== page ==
How To Install Wine v6.0 On Android?

sRGB color space and Direct2D API are some of the major additions besides a lot of major and minor improvements.

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If you’re a Linux user, you might’ve come across Wine but, if you haven’t, Wine stands for “Wine is not an emulator,” which helps run Windows apps on Unix-like operating systems. Wine v6.0 for Android is now out, and here are the details about what’s new and how you can install it.

Before we begin, for those of you wondering how Wine helps you run Windows apps, it translates APIs in Windows to instructions understood by Linux systems.

What’s New In Wine V6.0 For Android?

Core modules are now in PE (portable executable) form, and the Text console has been redesigned.

Thanks to the addition of sRGB color space in v6.0, games that didn’t work due to the lack of color space can be played. In addition to that, Direct2D API enables drawing arcs, ellipses, and rounded rectangles.

USB kernel driver and Mouse position history are now available to provide access to USB devices and more precise mouse positions, respectively.

Additionally, an experimental Vulcan renderer for Wine D3D, and Direct3D 11 features like Per render-target blend states, Dual-source blending, and Multi-sample anti-aliasing sample masks have also been added.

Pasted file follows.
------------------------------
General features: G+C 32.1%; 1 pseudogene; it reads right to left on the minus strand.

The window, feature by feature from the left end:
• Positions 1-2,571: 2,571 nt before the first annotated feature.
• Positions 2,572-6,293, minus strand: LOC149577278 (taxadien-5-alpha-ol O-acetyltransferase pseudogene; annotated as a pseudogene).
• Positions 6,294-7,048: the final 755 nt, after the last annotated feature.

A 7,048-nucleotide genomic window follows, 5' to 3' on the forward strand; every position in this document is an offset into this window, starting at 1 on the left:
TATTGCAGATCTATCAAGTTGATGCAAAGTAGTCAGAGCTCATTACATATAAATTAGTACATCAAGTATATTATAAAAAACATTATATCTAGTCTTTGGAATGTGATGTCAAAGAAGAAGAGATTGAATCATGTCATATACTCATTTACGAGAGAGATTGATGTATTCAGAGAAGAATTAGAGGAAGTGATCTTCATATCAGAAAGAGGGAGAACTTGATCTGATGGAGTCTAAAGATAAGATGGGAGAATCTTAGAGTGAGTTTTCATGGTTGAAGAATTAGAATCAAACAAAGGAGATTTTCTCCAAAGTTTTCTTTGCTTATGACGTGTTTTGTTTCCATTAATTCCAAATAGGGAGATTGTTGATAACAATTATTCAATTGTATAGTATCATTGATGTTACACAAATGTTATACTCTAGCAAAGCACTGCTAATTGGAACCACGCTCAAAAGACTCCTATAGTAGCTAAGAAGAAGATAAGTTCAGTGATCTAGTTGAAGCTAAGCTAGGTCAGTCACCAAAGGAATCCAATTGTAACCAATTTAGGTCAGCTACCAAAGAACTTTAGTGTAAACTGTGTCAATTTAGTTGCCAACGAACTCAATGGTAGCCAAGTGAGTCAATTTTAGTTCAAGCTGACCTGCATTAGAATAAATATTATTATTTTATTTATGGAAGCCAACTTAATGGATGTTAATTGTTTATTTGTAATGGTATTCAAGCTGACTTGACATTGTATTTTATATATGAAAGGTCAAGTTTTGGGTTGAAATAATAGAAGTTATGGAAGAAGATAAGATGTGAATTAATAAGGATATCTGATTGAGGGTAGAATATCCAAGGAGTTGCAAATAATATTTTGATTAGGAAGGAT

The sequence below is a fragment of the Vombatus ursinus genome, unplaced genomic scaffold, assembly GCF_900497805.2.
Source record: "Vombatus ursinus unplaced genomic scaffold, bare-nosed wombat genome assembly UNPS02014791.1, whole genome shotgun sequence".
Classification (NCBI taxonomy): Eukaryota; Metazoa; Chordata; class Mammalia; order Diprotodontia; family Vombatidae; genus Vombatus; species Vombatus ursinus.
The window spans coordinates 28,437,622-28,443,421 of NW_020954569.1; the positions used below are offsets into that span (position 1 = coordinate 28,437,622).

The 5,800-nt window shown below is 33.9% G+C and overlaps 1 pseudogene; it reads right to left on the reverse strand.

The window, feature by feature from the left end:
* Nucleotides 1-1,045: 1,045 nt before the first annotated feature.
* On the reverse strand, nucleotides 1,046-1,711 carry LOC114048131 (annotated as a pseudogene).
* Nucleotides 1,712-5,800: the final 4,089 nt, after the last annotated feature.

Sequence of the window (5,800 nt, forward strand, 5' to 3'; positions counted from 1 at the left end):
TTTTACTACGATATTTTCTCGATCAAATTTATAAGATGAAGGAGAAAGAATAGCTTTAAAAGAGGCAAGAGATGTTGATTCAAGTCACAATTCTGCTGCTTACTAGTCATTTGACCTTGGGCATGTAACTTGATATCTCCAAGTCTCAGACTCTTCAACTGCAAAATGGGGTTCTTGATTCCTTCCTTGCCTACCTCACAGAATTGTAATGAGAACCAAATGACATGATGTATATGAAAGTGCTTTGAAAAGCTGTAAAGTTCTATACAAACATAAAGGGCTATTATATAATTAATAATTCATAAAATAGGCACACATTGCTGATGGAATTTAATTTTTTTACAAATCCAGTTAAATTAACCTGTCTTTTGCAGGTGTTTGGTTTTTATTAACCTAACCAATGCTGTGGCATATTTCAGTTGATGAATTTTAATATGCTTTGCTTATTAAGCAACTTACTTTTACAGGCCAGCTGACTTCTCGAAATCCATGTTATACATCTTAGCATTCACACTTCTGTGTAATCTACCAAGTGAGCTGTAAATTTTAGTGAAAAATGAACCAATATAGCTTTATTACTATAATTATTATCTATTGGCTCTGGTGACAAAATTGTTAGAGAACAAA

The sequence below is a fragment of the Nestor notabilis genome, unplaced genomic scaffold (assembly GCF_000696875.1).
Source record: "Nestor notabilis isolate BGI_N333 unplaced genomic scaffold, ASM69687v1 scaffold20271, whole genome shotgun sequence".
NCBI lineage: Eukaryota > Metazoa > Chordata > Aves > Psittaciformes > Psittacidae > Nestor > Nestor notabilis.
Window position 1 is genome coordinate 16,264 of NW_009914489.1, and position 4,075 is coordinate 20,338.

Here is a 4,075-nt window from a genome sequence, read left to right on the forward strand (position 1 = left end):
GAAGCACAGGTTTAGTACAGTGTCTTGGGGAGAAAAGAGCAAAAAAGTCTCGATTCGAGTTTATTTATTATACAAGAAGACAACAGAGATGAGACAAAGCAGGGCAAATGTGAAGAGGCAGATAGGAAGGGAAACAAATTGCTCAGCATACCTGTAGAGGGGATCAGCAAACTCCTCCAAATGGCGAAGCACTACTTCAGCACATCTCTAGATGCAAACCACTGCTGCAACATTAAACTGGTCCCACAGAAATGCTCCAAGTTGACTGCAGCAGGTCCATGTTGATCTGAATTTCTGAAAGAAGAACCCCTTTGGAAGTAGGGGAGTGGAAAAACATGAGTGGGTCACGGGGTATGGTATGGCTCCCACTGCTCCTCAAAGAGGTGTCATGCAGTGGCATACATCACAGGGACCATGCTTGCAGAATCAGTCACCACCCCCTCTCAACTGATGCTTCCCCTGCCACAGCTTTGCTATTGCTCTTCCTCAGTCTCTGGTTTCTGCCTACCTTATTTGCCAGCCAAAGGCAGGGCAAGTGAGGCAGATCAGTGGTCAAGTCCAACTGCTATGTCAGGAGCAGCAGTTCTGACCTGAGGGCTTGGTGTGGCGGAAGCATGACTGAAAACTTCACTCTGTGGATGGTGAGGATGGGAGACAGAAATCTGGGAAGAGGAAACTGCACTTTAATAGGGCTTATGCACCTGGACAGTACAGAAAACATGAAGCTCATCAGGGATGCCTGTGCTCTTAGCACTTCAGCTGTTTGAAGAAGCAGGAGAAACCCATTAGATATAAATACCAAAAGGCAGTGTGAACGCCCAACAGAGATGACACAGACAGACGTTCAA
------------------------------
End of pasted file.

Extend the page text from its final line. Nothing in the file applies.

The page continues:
If you want detailed information about what’s new and what issues have been fixed, refer to the official announcement.

How To Install Wine On Android?

Installing Wine on Android is pretty straightforward:

  1. Download Wine

    Head over to APK Mirror and download Wine.

  2. Install Wine

    After the download’s complete, head over to the location where you saved the APK and click on it, then click install.

  3. Grant permissions

    The app will ask you to grant storage and microphone permissions. Grant them and start using Wine.

Folks over XDA have compiled a list of Windows apps that run on Wine for Android so, do make sure to check it out.

Source: Wine

Mohammed Abubakar

Mohammed Abubakar

Abubakar is a passionate tech writer whose love for tech started in 2011 when he got a Dell Inspiron 5100. When he's not covering Linux and open-source, you'll find him binge-watching anime or Tech content on YouTube.
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